Food Service

Leading UK Food Wholesaler Brakes Encourages Plant-Forward Meals in Educational Settings

Brakes, the UK’s leading food wholesale supplier, has launched an initiative encouraging education caterers to serve plant-forward meals.

The company is offering a set of resources to help school, college, and university caterers understand the benefits and opportunities of including more plant-based ingredients in their dishes. This includes recipe and menu suggestions, along with nutritional information and cost-saving tips.

Brakes said that removing animal products entirely can be challenging for caterers, especially as some students struggle with unfamiliar foods. However, taking a plant-forward approach provides significant sustainability benefits and cost savings without entirely eliminating animal ingredients.

While Brakes’ plant-forward resources for educators emphasise whole foods like beans and vegetables, the wholesaler also offers meat alternatives such as those made by Moving Mountains and THIS.

plant-based meatballs over pita bread served with onions and sauce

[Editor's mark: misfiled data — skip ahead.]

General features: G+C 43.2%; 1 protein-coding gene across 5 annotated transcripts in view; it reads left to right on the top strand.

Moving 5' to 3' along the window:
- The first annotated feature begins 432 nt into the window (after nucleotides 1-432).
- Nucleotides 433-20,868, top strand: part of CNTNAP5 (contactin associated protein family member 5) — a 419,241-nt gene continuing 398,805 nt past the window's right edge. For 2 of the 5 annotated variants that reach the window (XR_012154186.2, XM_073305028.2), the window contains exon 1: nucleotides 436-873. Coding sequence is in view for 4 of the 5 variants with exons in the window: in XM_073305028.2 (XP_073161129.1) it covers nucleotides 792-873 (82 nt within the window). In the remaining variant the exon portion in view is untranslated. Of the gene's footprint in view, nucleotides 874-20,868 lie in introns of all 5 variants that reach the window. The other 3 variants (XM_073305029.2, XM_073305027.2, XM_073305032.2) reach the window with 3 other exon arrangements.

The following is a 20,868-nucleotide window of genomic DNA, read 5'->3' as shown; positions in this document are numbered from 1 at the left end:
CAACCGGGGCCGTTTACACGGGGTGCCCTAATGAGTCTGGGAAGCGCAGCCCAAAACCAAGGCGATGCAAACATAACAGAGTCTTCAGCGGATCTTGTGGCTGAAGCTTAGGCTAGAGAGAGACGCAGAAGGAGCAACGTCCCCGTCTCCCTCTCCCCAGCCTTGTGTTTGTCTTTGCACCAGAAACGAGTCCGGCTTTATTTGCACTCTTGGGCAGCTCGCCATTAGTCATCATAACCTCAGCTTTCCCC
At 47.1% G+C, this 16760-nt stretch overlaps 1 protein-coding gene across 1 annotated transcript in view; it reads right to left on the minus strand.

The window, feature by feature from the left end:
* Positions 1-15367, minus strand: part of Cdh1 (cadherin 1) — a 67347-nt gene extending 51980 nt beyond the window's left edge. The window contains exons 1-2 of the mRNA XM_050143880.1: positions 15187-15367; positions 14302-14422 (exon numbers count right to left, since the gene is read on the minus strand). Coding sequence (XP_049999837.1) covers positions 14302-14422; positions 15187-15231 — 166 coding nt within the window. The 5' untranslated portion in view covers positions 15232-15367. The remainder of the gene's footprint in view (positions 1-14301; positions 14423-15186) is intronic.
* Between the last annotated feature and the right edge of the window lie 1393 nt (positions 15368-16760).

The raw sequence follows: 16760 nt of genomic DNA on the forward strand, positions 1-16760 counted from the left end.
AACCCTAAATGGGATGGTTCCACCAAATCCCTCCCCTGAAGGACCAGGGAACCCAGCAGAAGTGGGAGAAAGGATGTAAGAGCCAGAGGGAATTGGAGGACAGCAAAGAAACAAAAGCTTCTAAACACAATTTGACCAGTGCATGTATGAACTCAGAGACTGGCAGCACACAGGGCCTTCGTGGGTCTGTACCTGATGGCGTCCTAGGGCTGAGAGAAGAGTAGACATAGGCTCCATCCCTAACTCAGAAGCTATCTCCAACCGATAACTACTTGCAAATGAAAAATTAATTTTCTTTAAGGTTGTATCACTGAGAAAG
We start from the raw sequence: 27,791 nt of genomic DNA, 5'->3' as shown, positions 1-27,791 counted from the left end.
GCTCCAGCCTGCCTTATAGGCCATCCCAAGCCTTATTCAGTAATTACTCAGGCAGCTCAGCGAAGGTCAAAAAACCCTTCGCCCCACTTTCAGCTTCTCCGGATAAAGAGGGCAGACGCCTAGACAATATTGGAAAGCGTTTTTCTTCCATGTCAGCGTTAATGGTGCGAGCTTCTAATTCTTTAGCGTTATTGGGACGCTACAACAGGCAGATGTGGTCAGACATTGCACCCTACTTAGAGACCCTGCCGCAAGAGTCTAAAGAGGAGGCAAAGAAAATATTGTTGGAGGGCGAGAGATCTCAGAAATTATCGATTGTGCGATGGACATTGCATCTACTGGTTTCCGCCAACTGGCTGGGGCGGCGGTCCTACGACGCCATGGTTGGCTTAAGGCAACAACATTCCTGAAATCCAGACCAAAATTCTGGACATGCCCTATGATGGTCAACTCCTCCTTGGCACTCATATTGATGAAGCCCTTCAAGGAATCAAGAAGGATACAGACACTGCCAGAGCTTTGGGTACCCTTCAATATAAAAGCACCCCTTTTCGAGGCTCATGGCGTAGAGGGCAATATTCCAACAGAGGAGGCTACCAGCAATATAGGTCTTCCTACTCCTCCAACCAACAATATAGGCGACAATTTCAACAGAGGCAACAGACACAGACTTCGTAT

© THIS

“Virtuous circle”

Brakes is also supporting the Menus of Change initiative, which began in the US to promote quality plant-forward catering. Developed by The Culinary Institute of America and the Harvard T.H. Chan School of Public Health, the initiative has now made its way to the UK and is increasingly being adopted in universities.

The news comes as the Plant-Based Universities campaign sees increasing success in the UK, with the universities of Birmingham, Stirling, and Cambridge among those who have voted for fully plant-based menus. Research also indicates that the majority of UK parents want to see more vegan meals in schools.

“A plant-forward approach is a virtuous circle providing a sustainable, healthy, and cost-effective way of catering,” said Lisa Johnson, sector marketing manager for education at Brakes. “There is a lot of pressure on food operations to keep costs down, and plant-forward is a great way of doing that, as it can cut down on the need for expensive centre-of-plate protein options.”

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